Here's How I Finally Overcame My Out-of-Control Sugar Habit

sugar detox


Michele Promaulayko is an award-winning print and digital editor and author of Sugar 3: The Simple 21-Day Plan for Clear Skin, More Energy, and Healthy Weight Loss. She is currently the Editorial-Director-at-Large for THE WELL and has previously served as Editor-in-Chief of Cosmo, Women's Health and Yahoo Health. Ahead, she shares an excerpt from her sugar-free journey. 

As a long-time health and wellness editor, I know that sugar has no nutritional value—it is just empty calories. But, real talk: It tastes impossibly delicious. And for good reason. Food scientists engineer products to have just the right amount of sweetness to make us crave more and more.

Not only that, but eating the sweet stuff taps the pleasure centers of our brains, releasing feel-good chemicals within our body’s “reward center.” When the neurotransmitter dopamine is released while you’re eating something like a piece of chocolate, it leads to that seductive voice inside your head telling you to start breaking off the next bite. As a result, a lot of us have developed a sugar dependence. The more we have, the more we want. And the more we have, the harder it is to get that same buzz. It’s not our fault!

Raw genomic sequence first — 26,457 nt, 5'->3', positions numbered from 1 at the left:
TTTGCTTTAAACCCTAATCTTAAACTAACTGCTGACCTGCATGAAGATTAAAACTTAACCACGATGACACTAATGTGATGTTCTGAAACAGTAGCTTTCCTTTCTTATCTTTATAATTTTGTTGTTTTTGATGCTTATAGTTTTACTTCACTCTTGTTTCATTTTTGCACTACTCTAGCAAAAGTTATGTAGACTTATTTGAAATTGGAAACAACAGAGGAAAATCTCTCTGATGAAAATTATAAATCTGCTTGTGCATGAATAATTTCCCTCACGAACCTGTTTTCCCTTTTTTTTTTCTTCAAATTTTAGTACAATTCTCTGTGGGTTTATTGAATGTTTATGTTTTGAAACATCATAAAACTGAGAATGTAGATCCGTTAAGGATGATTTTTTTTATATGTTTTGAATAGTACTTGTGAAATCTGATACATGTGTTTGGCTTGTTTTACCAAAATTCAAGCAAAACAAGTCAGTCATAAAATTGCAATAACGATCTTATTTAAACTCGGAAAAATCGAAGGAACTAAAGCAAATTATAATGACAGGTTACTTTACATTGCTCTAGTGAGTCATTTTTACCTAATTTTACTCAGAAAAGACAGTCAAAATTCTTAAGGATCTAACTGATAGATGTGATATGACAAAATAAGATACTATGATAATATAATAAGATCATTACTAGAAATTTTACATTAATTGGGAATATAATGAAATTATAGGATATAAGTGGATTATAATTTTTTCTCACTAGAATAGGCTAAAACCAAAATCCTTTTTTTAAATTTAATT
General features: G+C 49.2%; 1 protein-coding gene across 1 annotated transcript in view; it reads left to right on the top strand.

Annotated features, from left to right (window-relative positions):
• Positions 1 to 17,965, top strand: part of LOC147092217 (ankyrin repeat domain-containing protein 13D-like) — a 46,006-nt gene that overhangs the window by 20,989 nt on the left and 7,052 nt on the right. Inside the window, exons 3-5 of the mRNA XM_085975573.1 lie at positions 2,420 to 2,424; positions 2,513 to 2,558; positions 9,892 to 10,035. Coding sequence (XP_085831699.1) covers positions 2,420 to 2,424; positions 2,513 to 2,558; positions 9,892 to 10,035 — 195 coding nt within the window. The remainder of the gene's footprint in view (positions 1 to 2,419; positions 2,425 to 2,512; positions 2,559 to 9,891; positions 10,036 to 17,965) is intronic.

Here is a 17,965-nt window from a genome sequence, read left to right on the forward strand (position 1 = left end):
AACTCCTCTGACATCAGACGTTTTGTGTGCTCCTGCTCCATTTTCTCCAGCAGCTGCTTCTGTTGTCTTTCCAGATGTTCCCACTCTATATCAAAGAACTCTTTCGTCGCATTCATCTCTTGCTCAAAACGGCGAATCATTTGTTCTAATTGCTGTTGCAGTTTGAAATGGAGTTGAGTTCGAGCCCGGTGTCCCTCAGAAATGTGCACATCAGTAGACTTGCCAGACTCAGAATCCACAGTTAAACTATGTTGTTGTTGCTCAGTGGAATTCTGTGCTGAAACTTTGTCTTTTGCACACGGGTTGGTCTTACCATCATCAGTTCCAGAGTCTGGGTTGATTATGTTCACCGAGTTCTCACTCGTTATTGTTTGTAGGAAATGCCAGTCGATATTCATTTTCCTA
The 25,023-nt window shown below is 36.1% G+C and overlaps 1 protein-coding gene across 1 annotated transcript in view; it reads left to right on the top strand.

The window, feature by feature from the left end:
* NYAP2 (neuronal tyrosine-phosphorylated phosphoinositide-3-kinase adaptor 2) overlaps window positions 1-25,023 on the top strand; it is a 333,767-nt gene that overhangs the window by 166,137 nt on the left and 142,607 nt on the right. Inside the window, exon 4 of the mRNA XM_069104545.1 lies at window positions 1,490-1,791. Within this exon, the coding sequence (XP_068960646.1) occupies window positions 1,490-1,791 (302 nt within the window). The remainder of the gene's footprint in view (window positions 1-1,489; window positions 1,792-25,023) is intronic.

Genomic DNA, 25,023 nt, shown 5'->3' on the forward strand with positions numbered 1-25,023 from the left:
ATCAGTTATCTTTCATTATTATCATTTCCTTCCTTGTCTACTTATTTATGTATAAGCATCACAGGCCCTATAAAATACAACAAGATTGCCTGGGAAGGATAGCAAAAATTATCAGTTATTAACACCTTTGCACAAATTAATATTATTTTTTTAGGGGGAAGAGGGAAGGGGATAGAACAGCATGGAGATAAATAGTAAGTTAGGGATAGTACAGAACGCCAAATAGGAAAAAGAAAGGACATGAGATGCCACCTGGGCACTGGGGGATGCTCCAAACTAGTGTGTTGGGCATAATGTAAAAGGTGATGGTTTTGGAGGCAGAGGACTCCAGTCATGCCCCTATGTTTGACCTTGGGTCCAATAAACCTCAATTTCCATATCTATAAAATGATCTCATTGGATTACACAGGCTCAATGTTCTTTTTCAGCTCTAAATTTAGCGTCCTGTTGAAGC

But this dependence can lead to host of health issues—from weight gain, to brain fog to shitty sleep, lackluster skin and more. Which is why I developed this program to loosen sugar’s grip on me—and you. Sugar Free 3 is a simple three-week plan to help you kick added sugars, artificial sweeteners and refined carbs for better overall health and, yeah, easier weight loss.

What happened when I embarked on my sugar-free journey:

Though the first few days were challenging, it wasn’t nearly as tough as I thought it would be—mostly because I built this program to be very doable and not super restrictive. I just can’t hack living on 12 almonds a day. There is no calorie counting or portion control, so you are never hungry.

Within the first few days, I starting noticing the benefits, like:

Better sleep: It makes sense—without added sugars sparking a short-term “energy” boost before bedtime, I was able to drift off naturally, leading to steadier energy levels during the day.

Less puffiness: This was a revelation: The consumption of too many added sugars or refined carbs may cause low-grade inflammation—irritation and swelling throughout the body. It is that silent, but deadly, factor. It plays a part in most health problems. It also plays a part in how 'puffy' and, well, inflamed, we look and feel. Cutting sugars visibly takes inflammation down as well as doing good things below the surface.

Less poundage: Crazy, when you ditch the empty calories and fill up on satisfying foods with the healthy fats, nutrients, protein and fiber your body needs, you end up eating fewer calories and dropping excess weight.

Healthier skin:  My excessive sugar consumption was derailing efforts to have glowy, taut skin. When you have too much glucose and fructose in your diet, your skin becomes less elastic and appears to age more rapidly. Derms tell me it’s called “sugar sag.” Not cute! I definitely noticed that my complexion got brighter and better when I avoided sugar and its evil twins—refined carbs and artificial sweeteners.